Candied Grapefruit Peel — Christmas Brunch

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Growing up, my family’s favorite cookbook was Betty Crocker’s Cookbook (my sister and I would get so excited when we saw my mom pull out that tattered red cookbook!  We knew something delicious was not far away).  Not just any Betty Crocker cookbook though, it was a 1981 edition, which of course is now considered vintage (funny how times change, isn’t it?).  The thing about this cookbook is that it’s designed not only to hold recipes, but to actually teach the average modern day home cook how to cook. 

My Favorite Betty Crocker Cookbook – New and Revised Edition, 1981

It has sections devoted to explaining herbs, describing cuts of meat (including where they come from, what they look like, and what they’re used for), and even sections showing how to make pretty edible flowers out of vegetables.  A real sign of the times when this book was published is the section in it devoted to TV dinners; it not only gives recipes for TV dinners, but also gives information on how long they can be stored, how to reheat, and how to fashion your own foil TV dinner plate. 

A couple of our all-time favorite recipes from this book (that we’ve easily made at least 50 times) are crepes, molasses crinkle cookies, and taco shells, but in reality, the recipes from this book that we didn’t try are few and far between.  As any good cookbook tends to be with age, my mom’s copy of this cookbook was batter-splattered and dog-eared.  A few of the more frequently used pages had fallen out and others had stuck together.  It had definitely seen better days.  Last year I found a like-new copy on eBay and was able to give it to my mom as a gift; she loved it and of course I couldn’t put it down.  Despite my love for Cooking Light cookbooks, this one is still my favorite, holding only not only delicious recipes and a wealth of information, but also a very special place in my heart.

I found the recipe for candied grapefruit peel in this book and thought it would be the perfect favor for Christmas Brunch.  Before eating it, I wasn’t quite sure what to expect as far as taste goes.  It turned out to be more fantastic than I had even imagined; its flavor was bright and refreshing and its chewy texture reminded me of jelly candy.  Mike, who said it reminded him of Arabic nougat, loved it just as much as I did.  We had friends over for dinner and served this candy as dessert and it was literally gone within a matter of minutes.  Hope you enjoy it as much as we did!

Don’t forget to enter your Christmas recipes over at All Through the Year CheerBrandy and I can’t wait to see your favorite dishes!

Candied Grapefruit Peel (Adapted slightly from Betty Crocker’s Cookbook, New and Revised Edition, 1981

(Yield:  About 9 oz candy)

2 large grapefruits (or you can use 3 oranges)

2 1/2 to 3 c sugar, divided*

Water

Step 1:  Score the peel of each grapefruit into 4 sections and remove the peel in 4 pieces.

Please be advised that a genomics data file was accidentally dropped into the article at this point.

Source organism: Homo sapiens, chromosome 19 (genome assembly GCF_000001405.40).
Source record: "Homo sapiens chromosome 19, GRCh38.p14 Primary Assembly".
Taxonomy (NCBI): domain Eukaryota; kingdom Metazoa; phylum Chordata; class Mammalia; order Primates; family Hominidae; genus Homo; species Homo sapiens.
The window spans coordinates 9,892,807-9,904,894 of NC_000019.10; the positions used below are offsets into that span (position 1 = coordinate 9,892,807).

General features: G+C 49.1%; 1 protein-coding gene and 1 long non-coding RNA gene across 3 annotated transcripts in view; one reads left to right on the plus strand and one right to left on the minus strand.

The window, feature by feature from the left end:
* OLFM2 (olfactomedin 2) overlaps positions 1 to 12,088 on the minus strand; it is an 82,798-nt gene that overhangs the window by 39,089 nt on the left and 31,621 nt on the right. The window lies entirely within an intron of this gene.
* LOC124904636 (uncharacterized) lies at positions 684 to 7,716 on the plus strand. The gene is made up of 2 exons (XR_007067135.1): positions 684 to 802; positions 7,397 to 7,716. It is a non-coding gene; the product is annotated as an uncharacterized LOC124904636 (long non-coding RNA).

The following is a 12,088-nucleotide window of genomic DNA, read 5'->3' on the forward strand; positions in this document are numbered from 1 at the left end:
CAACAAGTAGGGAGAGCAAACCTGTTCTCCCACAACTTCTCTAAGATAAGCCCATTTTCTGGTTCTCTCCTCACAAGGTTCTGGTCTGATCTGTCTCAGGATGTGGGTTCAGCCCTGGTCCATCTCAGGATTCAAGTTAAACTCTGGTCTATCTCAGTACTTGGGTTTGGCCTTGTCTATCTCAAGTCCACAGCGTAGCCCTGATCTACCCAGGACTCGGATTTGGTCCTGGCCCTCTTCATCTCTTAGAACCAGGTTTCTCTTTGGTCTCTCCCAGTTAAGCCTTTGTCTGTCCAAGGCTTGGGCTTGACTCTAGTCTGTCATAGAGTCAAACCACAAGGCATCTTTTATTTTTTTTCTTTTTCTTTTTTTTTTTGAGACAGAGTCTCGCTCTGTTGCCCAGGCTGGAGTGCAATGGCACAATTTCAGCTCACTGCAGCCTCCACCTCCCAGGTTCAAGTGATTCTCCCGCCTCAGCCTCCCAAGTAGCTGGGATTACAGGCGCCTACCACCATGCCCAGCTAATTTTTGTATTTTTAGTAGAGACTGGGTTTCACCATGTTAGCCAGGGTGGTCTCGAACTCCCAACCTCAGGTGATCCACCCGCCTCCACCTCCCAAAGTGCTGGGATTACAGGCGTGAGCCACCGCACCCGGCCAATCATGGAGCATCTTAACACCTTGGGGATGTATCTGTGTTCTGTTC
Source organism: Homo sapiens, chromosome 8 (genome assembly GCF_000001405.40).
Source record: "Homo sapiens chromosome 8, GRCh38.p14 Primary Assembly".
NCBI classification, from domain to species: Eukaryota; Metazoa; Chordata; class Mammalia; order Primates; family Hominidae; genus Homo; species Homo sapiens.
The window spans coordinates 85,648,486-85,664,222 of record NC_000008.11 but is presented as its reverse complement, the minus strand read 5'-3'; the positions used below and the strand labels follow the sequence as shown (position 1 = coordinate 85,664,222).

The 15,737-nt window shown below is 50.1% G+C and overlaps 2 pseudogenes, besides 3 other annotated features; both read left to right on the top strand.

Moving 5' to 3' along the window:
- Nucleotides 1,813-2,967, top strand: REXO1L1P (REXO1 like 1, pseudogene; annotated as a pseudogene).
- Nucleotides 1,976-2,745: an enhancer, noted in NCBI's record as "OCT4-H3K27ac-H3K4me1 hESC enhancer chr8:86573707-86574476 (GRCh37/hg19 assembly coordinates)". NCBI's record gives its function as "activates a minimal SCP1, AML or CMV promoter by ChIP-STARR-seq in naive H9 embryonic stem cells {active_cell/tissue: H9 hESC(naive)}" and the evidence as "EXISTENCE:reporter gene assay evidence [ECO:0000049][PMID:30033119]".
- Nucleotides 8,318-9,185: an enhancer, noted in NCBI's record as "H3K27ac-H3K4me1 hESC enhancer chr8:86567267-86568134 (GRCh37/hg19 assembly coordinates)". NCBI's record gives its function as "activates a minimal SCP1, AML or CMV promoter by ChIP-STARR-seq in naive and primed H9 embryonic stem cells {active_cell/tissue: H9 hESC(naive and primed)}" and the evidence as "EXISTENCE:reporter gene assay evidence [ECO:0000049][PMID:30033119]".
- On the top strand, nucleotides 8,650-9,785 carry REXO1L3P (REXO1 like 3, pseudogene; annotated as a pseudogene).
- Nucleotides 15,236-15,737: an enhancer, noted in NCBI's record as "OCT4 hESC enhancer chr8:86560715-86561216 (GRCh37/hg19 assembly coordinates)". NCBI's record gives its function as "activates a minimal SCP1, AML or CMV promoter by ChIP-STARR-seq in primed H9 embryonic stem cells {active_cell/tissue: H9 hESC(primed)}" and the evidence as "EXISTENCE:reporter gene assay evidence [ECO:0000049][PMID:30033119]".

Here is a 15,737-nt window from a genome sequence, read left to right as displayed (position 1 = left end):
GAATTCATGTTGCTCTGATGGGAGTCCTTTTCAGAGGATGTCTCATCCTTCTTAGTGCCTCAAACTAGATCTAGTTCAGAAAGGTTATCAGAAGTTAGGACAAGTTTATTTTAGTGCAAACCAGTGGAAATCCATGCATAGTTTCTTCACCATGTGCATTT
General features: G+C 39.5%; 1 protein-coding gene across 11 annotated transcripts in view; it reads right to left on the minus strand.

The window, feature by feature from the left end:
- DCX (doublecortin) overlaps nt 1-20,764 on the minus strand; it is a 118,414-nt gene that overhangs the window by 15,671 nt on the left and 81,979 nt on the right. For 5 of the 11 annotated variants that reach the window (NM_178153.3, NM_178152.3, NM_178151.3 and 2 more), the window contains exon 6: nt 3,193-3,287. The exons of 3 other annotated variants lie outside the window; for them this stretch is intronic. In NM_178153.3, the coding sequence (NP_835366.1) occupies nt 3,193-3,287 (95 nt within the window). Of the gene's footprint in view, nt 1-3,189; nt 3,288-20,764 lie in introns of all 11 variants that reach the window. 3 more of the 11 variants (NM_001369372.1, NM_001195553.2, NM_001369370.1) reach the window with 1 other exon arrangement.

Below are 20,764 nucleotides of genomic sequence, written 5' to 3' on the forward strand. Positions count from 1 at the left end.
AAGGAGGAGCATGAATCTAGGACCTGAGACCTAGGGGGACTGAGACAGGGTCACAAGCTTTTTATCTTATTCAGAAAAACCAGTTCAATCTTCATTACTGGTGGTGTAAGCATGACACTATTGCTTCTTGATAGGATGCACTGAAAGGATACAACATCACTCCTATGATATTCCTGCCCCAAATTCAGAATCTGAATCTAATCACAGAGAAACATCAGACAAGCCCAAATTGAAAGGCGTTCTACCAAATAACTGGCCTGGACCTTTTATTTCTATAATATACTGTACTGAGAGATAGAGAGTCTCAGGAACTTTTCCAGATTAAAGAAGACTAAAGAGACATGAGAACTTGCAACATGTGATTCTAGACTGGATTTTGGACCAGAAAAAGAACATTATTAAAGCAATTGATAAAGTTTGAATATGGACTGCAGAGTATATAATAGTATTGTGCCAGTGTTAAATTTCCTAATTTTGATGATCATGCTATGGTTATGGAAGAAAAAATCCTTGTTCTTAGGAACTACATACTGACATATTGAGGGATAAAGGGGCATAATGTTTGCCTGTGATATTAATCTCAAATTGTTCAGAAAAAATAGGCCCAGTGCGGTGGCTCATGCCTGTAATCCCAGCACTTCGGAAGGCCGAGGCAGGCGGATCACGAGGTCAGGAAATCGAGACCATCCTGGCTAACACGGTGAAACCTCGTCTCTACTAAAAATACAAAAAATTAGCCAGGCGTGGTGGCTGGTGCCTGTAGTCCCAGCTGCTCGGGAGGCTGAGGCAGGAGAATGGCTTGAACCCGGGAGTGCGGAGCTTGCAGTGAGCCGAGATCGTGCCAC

Step 2:  Use a spoon to scrape the white membrane off the back of the peel (the peel will appear porous when held up to light after the white membrane is removed). 

Step 3:  Cut the peel lengthwise into strips 1/4-inch thick. 

Step 4:  In a 3-quart pot, bring peel and 8 c water to a boil; reduce heat and simmer uncovered 30 minutes; drain.

Step 5:  Repeat Step 4 three times.

Step 6:  In a 3-quart pot over medium heat, bring 2 c sugar and 1 c water to a boil, swirling the pot to help the sugar dissolve.

Step 7:  Add peel to boiling sugar/water; simmer uncovered 45 minutes, stirring occasionally; drain.

Step 8:  Roll peel in remaining 1/2 to 1 c sugar and spread on wax paper to dry.

*I know it looks like there’s a lot of sugar in this recipe, but it isn’t all absorbed into the candy (don’t get me wrong though, I’m not saying this is a low sugar recipe, lol!).  Two cups of sugar is mixed with water as a simple syrup and used to simmer the grapefruit (this is where the candying takes place), but then the grapefruit is drained and the simple syrup is discarded, no longer needed for this recipe.  If you want, you could probably use the grapefruit-perfumed simple syrup in another recipe instead of wasting it.  (There are many desserts that use simple syrup – baklava and knafeh to name a few – or you could use it to sweeten hot or cold tea.)

Step 1:  Score the grapefruit peel.

Step 2:  Scrape off the white membrane.

After Step 2, you’ll be left with this…

Step 3:  Slice peel into strips.

Step 7:  Boil peel in simple syrup.

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Comments

  1. says

    I have done orange peels so I can imagine grape fruit is great too. There is a book like that in my family…I am the 4th generation to buy the current edition: Boston Cooking School Cookbook, the original edition is 1896

    • admin says

      Evelyne, Don’t you just love heirloom cookbooks like that? The thing about this cookbook is, I find I don’t enjoy the current edition nearly as much…there’s something truly spectacular about the older version!

  2. says

    I love this recipe! Would be believe I had no idea you could do this with the peels? What a great way to use up every bit of the fruit! I am most definitely bookmarking this one Faith.

    We have a few old cookbooks as well. I have a children’s cookbook from better homes and gardens that I was given as a child. I loved that cookbook as a kid, so it’s interesting to pull it out again as an adult and remember the recipes.

  3. Lazaro says

    Faith,

    Another wonderful tutorial. Clear well written directions and fantastic photos.

    Would love to give this a try.

    Have a very Happy Holiday

  4. says